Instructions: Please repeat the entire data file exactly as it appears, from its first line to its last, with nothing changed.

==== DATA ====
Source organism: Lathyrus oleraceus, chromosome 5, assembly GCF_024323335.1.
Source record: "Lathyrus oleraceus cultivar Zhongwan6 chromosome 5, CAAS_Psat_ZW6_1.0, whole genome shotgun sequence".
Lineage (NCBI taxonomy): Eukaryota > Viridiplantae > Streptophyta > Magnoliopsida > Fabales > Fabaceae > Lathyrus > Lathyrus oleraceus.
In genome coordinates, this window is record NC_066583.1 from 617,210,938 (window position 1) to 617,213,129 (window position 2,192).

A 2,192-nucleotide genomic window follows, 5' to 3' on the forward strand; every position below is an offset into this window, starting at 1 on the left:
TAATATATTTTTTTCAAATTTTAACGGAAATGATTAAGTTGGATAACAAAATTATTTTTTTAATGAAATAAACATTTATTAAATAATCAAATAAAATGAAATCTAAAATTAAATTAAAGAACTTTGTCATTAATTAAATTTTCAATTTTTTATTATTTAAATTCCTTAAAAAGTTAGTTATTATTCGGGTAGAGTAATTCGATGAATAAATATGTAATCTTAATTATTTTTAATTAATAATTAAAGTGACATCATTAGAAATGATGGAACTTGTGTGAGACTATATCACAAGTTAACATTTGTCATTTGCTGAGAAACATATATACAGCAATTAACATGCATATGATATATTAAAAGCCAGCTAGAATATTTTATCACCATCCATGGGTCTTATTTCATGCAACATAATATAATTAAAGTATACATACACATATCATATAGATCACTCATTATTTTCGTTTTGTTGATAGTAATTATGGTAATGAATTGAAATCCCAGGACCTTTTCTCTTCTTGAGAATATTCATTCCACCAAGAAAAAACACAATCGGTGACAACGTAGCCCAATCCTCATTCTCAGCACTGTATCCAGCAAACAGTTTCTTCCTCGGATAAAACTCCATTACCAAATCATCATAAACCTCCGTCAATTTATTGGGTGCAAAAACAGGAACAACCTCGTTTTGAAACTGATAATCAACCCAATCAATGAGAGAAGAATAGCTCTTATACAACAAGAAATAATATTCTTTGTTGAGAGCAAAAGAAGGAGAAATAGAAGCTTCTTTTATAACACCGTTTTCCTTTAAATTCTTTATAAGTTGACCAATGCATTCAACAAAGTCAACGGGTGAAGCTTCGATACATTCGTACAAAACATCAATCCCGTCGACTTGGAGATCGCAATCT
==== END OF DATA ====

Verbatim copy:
Source organism: Lathyrus oleraceus, chromosome 5, assembly GCF_024323335.1.
Source record: "Lathyrus oleraceus cultivar Zhongwan6 chromosome 5, CAAS_Psat_ZW6_1.0, whole genome shotgun sequence".
Lineage (NCBI taxonomy): Eukaryota > Viridiplantae > Streptophyta > Magnoliopsida > Fabales > Fabaceae > Lathyrus > Lathyrus oleraceus.
In genome coordinates, this window is record NC_066583.1 from 617,210,938 (window position 1) to 617,213,129 (window position 2,192).

A 2,192-nucleotide genomic window follows, 5' to 3' on the forward strand; every position below is an offset into this window, starting at 1 on the left:
TAATATATTTTTTTCAAATTTTAACGGAAATGATTAAGTTGGATAACAAAATTATTTTTTTAATGAAATAAACATTTATTAAATAATCAAATAAAATGAAATCTAAAATTAAATTAAAGAACTTTGTCATTAATTAAATTTTCAATTTTTTATTATTTAAATTCCTTAAAAAGTTAGTTATTATTCGGGTAGAGTAATTCGATGAATAAATATGTAATCTTAATTATTTTTAATTAATAATTAAAGTGACATCATTAGAAATGATGGAACTTGTGTGAGACTATATCACAAGTTAACATTTGTCATTTGCTGAGAAACATATATACAGCAATTAACATGCATATGATATATTAAAAGCCAGCTAGAATATTTTATCACCATCCATGGGTCTTATTTCATGCAACATAATATAATTAAAGTATACATACACATATCATATAGATCACTCATTATTTTCGTTTTGTTGATAGTAATTATGGTAATGAATTGAAATCCCAGGACCTTTTCTCTTCTTGAGAATATTCATTCCACCAAGAAAAAACACAATCGGTGACAACGTAGCCCAATCCTCATTCTCAGCACTGTATCCAGCAAACAGTTTCTTCCTCGGATAAAACTCCATTACCAAATCATCATAAACCTCCGTCAATTTATTGGGTGCAAAAACAGGAACAACCTCGTTTTGAAACTGATAATCAACCCAATCAATGAGAGAAGAATAGCTCTTATACAACAAGAAATAATATTCTTTGTTGAGAGCAAAAGAAGGAGAAATAGAAGCTTCTTTTATAACACCGTTTTCCTTTAAATTCTTTATAAGTTGACCAATGCATTCAACAAAGTCAACGGGTGAAGCTTCGATACATTCGTACAAAACATCAATCCCGTCGACTTGGAGATCGCAATCT